June 19, 2020
TheCannalysts have been speaking with the Flowr Corporation for some time now. Earlier this year, we accepted an invitation to tour their facility and research campus in Kelowna, British Columbia. Along with other financial analysts invited, we spent a full day at the site.
Beyond the financial statements, we didn’t have much familiarity with the company prior to our visit. Like others in the sector, they are working toward their target operating state, and are currently completing one of the few dedicated facilities in Canada for cannabis research and development.
The company has obtained EU-GMP certification in a manufacturing facility in Portugal, GMP certified packaging and production in Australia, offers a premium indoor flower for domestic markets, a 10 acre outdoor production area beside the indoor facility, and have an array of 43 ‘shade-houses’ in the space.
We arrived early on a Tuesday to a location on the outskirts of Kelowna to the main grow facility. It’s a large building, and according to Flowr, it’s the 16th iteration of a design and build of an indoor grow space (by founder Tom Flow). The design is said to reflect the cumulative learnings of those previous builds, and here is some of our observations:
Core Indoor Facility
- Space within the facility emphasizes canopy space, which has been maximized. Access corridors are narrow, an on one side of the building. Office space is concentrated at the front of the building.
- The building is highly engineered. From security to cabling to water systems, we have seen few indoor systems of this level of design.
- With regard to nutrients – the room housing their storage, pathing, and use – is extremely advanced.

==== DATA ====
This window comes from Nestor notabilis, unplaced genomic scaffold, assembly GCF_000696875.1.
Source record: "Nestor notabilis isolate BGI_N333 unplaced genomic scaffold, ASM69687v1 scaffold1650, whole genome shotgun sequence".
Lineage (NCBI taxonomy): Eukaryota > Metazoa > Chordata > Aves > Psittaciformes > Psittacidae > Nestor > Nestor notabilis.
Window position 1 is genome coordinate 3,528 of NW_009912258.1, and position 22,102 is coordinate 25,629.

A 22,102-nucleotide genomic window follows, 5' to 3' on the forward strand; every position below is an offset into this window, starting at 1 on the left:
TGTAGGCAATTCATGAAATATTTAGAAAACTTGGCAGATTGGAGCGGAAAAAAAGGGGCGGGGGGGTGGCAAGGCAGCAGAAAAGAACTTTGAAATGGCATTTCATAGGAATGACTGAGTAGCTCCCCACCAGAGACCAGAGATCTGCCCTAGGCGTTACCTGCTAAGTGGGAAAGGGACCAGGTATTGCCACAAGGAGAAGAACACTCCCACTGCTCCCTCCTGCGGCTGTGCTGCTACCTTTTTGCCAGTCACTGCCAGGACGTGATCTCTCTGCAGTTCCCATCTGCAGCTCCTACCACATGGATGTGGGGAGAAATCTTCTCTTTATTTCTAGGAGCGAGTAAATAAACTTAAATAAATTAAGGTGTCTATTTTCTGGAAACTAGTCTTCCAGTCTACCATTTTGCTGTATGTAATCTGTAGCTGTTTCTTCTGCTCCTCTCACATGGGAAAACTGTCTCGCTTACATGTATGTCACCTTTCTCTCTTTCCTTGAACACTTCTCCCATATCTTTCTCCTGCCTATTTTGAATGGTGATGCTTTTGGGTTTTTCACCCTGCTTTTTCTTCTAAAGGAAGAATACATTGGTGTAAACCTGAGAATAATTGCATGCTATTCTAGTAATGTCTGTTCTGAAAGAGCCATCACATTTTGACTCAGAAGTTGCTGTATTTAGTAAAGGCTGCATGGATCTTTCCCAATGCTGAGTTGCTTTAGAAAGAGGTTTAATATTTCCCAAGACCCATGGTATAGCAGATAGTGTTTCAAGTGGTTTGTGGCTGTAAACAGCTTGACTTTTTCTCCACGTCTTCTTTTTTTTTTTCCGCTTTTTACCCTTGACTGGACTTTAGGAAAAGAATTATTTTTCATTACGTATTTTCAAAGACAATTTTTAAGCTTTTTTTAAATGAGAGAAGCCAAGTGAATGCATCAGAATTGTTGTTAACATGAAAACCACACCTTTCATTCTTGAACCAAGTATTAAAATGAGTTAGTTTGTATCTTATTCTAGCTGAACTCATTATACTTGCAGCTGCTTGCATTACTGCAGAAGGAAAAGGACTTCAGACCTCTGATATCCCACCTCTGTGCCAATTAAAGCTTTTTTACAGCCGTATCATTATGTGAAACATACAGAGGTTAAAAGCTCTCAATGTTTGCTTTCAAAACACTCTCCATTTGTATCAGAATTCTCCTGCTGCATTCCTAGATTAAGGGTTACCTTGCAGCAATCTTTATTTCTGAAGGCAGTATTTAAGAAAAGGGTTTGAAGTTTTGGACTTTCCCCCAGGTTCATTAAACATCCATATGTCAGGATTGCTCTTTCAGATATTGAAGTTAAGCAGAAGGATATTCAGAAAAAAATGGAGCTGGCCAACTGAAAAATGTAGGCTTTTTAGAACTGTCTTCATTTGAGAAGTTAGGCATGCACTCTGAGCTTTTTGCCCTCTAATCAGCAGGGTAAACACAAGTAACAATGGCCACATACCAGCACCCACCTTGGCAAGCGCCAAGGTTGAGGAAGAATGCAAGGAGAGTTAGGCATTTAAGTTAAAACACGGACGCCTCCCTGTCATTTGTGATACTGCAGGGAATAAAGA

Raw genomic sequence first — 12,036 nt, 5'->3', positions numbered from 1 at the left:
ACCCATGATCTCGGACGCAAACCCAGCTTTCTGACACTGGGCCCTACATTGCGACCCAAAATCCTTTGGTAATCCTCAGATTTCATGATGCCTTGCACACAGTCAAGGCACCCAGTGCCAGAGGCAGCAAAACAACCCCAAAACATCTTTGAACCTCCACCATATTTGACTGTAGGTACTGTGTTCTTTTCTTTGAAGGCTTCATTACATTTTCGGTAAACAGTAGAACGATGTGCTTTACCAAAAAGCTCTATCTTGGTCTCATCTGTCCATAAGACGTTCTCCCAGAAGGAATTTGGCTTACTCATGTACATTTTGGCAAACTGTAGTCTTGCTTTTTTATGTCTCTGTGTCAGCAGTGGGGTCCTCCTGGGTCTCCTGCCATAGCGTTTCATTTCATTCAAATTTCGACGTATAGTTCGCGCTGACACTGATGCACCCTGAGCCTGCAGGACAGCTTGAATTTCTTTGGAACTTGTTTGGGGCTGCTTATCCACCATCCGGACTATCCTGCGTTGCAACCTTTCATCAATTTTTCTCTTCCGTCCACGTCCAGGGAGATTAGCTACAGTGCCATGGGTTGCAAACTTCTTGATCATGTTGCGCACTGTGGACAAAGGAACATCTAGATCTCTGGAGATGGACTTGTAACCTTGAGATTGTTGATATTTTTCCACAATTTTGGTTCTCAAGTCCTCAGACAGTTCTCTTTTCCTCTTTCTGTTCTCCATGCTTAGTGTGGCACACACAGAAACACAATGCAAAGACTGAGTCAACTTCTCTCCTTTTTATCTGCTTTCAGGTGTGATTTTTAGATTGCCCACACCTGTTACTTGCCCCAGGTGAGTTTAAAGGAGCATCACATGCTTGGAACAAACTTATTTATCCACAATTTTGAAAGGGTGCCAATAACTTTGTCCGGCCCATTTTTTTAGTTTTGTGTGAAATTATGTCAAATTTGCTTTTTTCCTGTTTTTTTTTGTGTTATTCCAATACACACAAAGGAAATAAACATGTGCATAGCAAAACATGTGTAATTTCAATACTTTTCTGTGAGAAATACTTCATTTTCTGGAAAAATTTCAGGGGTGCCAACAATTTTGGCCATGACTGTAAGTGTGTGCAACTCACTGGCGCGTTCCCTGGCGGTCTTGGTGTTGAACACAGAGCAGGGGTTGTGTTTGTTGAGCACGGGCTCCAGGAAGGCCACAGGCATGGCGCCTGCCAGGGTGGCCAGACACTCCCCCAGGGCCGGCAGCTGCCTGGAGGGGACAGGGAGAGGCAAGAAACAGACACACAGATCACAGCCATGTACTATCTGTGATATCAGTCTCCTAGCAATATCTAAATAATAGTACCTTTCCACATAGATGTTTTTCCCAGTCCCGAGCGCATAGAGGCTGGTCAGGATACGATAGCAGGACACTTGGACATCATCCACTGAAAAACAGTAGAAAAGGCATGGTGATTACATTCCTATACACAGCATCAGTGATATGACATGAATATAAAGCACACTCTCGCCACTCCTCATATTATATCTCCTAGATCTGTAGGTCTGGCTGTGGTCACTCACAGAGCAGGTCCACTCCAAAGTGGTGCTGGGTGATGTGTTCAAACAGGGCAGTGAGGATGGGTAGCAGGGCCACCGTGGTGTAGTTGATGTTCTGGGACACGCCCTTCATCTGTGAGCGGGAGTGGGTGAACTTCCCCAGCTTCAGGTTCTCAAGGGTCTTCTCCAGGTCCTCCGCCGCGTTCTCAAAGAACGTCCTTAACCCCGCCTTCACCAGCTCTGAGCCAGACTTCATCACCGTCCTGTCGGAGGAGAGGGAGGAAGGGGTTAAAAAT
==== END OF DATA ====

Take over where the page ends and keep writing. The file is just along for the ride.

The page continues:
The cloning room/nursery is smaller than most we’ve seen in newer facilities, but is stated to be sufficient for propagation. Some clones exhibited yellowing, and we noticed some attrition (<1-2%) during planting. We are uncertain though how this area may support larger scale planting of the shade-houses for the summer months.
Once planted, the rooms are used until the finish: vegetative state through flowering. The rooms are larger than we’ve seen in other newly constructed indoor facilities.
Items notable around operations at the indoor site:
Facility utilization appears very focused. The amount of space currently in production is driven by their primary cultivar – ‘BC Pink Kush’. Consumer uptake of other initial cultivars has had limited success, and Flowr is focusing on this specific cultivar (+20% THC) at time of writing.
It is a very ‘thin’ shop personnel wise. We didn’t see many personnel in the facility, but this could be a function of the level of automation available and timing of visit. The employee lounge doubled as offices/workspace/meeting rooms, which reflects what we saw as a focus of maximizing grow space within the building footprint.
An automated packaging machine was installed and commissioned in April. Cost reductions are expected.
Two other cultivars were in the process of being taken to flower as ‘test runs’, and were limited in the number of plants being grown. We viewed 2 rows of each of the new cultivars being grown out (BC Tahoe OG & BC Louis XIII).